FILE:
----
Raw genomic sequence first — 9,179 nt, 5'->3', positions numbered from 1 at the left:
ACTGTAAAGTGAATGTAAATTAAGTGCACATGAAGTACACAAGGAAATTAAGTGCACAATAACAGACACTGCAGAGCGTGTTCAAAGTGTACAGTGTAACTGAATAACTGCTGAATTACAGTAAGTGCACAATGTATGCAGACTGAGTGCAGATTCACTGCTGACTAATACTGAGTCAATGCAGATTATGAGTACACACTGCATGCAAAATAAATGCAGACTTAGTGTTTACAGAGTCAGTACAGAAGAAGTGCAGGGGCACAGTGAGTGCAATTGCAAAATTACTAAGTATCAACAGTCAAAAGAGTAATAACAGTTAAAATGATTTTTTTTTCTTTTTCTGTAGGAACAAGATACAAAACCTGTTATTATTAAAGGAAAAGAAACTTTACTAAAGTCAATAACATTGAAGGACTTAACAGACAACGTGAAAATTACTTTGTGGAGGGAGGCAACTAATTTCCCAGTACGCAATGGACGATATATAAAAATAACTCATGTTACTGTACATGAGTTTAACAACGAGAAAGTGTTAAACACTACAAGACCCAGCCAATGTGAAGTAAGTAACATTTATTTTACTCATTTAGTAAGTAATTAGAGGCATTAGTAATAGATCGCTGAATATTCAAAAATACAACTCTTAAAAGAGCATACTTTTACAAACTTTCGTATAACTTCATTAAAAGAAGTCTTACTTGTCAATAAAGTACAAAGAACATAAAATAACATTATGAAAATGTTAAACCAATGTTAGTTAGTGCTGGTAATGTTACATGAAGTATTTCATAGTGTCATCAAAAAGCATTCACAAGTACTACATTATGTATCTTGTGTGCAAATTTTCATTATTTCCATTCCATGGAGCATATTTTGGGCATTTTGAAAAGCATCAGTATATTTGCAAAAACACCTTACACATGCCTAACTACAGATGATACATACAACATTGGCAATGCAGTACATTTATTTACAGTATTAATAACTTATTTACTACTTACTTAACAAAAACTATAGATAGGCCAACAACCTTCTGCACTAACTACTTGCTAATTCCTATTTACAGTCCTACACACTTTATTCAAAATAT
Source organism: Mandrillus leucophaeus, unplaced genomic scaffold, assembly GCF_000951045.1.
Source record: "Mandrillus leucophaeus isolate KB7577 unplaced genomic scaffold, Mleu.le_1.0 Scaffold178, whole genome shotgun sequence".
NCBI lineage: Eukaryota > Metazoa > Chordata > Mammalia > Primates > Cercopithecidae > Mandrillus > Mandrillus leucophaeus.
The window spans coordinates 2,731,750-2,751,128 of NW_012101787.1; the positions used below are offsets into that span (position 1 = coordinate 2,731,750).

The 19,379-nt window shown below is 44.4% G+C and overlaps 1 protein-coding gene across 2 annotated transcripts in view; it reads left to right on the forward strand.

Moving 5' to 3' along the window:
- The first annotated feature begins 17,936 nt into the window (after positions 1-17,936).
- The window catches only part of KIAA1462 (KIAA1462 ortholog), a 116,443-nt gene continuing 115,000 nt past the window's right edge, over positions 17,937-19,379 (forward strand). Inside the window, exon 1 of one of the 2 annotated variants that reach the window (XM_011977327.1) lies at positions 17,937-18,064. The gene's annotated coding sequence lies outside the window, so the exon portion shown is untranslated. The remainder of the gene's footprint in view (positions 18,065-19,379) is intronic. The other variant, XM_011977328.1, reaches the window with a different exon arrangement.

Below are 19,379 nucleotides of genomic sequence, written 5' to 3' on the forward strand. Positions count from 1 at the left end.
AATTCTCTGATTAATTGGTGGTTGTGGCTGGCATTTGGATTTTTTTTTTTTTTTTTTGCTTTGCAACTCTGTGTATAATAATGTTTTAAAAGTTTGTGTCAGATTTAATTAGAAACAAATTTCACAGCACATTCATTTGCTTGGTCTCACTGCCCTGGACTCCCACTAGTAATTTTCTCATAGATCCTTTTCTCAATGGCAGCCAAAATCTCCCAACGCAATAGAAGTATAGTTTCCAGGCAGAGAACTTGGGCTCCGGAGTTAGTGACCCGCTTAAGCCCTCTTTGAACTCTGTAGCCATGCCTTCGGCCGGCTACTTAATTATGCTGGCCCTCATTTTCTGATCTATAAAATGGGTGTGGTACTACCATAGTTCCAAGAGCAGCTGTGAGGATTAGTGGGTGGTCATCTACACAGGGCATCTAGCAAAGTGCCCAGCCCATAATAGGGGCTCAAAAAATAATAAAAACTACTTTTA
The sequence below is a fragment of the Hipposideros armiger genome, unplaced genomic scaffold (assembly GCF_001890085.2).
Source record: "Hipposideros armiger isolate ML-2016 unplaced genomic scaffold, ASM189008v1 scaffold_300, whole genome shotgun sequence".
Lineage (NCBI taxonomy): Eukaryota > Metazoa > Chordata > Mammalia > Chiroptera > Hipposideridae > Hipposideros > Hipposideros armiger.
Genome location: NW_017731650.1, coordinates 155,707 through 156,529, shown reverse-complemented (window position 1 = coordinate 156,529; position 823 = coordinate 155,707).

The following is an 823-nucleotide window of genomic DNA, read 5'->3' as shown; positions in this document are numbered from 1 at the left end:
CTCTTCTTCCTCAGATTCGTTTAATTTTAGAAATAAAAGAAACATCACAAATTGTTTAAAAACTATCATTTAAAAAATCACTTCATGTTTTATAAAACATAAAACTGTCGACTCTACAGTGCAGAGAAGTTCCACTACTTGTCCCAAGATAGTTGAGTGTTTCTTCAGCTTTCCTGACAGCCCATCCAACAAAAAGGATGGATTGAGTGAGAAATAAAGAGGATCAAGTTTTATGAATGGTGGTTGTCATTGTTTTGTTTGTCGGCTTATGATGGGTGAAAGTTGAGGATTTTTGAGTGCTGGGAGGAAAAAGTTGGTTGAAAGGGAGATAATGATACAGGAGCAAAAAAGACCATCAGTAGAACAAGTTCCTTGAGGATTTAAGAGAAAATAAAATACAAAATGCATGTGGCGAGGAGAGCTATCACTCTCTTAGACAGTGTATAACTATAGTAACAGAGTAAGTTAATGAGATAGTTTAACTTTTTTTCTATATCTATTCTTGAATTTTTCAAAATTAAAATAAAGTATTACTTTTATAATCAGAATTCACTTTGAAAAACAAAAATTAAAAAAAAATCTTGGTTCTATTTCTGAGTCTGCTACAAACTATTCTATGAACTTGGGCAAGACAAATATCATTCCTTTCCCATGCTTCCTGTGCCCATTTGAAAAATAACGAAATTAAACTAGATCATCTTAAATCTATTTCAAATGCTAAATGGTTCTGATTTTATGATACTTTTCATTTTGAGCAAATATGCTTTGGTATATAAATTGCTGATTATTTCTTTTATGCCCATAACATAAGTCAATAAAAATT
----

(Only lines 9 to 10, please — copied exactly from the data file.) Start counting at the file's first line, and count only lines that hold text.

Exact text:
- The first annotated feature begins 17,936 nt into the window (after positions 1-17,936).
- The window catches only part of KIAA1462 (KIAA1462 ortholog), a 116,443-nt gene continuing 115,000 nt past the window's right edge, over positions 17,937-19,379 (forward strand). Inside the window, exon 1 of one of the 2 annotated variants that reach the window (XM_011977327.1) lies at positions 17,937-18,064. The gene's annotated coding sequence lies outside the window, so the exon portion shown is untranslated. The remainder of the gene's footprint in view (positions 18,065-19,379) is intronic. The other variant, XM_011977328.1, reaches the window with a different exon arrangement.